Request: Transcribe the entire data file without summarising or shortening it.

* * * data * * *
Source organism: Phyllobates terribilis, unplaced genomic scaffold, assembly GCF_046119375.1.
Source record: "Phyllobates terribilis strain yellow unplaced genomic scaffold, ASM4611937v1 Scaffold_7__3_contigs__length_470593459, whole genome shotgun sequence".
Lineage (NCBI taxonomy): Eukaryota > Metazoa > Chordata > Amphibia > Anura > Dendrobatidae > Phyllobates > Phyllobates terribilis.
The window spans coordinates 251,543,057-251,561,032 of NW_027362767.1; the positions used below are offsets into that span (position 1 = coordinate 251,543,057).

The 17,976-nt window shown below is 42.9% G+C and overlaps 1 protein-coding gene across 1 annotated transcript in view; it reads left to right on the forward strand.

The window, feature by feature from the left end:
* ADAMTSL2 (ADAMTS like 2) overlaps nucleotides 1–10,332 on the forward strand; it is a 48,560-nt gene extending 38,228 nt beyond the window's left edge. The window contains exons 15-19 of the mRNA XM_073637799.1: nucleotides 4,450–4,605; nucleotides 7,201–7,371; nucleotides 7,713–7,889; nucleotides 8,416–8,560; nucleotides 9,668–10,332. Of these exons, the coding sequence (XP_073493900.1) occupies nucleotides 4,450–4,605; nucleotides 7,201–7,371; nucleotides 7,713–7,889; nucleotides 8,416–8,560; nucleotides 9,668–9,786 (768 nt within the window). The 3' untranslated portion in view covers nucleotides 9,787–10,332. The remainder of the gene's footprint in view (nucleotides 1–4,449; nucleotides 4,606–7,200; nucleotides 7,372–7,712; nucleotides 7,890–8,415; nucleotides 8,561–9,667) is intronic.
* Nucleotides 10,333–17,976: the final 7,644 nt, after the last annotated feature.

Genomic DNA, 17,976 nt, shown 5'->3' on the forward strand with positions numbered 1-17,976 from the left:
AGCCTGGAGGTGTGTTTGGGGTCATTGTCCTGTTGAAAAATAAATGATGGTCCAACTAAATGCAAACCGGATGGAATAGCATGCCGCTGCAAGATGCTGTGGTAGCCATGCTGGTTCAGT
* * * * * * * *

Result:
Source organism: Phyllobates terribilis, unplaced genomic scaffold, assembly GCF_046119375.1.
Source record: "Phyllobates terribilis strain yellow unplaced genomic scaffold, ASM4611937v1 Scaffold_7__3_contigs__length_470593459, whole genome shotgun sequence".
Lineage (NCBI taxonomy): Eukaryota > Metazoa > Chordata > Amphibia > Anura > Dendrobatidae > Phyllobates > Phyllobates terribilis.
The window spans coordinates 251,543,057-251,561,032 of NW_027362767.1; the positions used below are offsets into that span (position 1 = coordinate 251,543,057).

The 17,976-nt window shown below is 42.9% G+C and overlaps 1 protein-coding gene across 1 annotated transcript in view; it reads left to right on the forward strand.

The window, feature by feature from the left end:
* ADAMTSL2 (ADAMTS like 2) overlaps nucleotides 1–10,332 on the forward strand; it is a 48,560-nt gene extending 38,228 nt beyond the window's left edge. The window contains exons 15-19 of the mRNA XM_073637799.1: nucleotides 4,450–4,605; nucleotides 7,201–7,371; nucleotides 7,713–7,889; nucleotides 8,416–8,560; nucleotides 9,668–10,332. Of these exons, the coding sequence (XP_073493900.1) occupies nucleotides 4,450–4,605; nucleotides 7,201–7,371; nucleotides 7,713–7,889; nucleotides 8,416–8,560; nucleotides 9,668–9,786 (768 nt within the window). The 3' untranslated portion in view covers nucleotides 9,787–10,332. The remainder of the gene's footprint in view (nucleotides 1–4,449; nucleotides 4,606–7,200; nucleotides 7,372–7,712; nucleotides 7,890–8,415; nucleotides 8,561–9,667) is intronic.
* Nucleotides 10,333–17,976: the final 7,644 nt, after the last annotated feature.

Genomic DNA, 17,976 nt, shown 5'->3' on the forward strand with positions numbered 1-17,976 from the left:
AGCCTGGAGGTGTGTTTGGGGTCATTGTCCTGTTGAAAAATAAATGATGGTCCAACTAAATGCAAACCGGATGGAATAGCATGCCGCTGCAAGATGCTGTGGTAGCCATGCTGGTTCAGT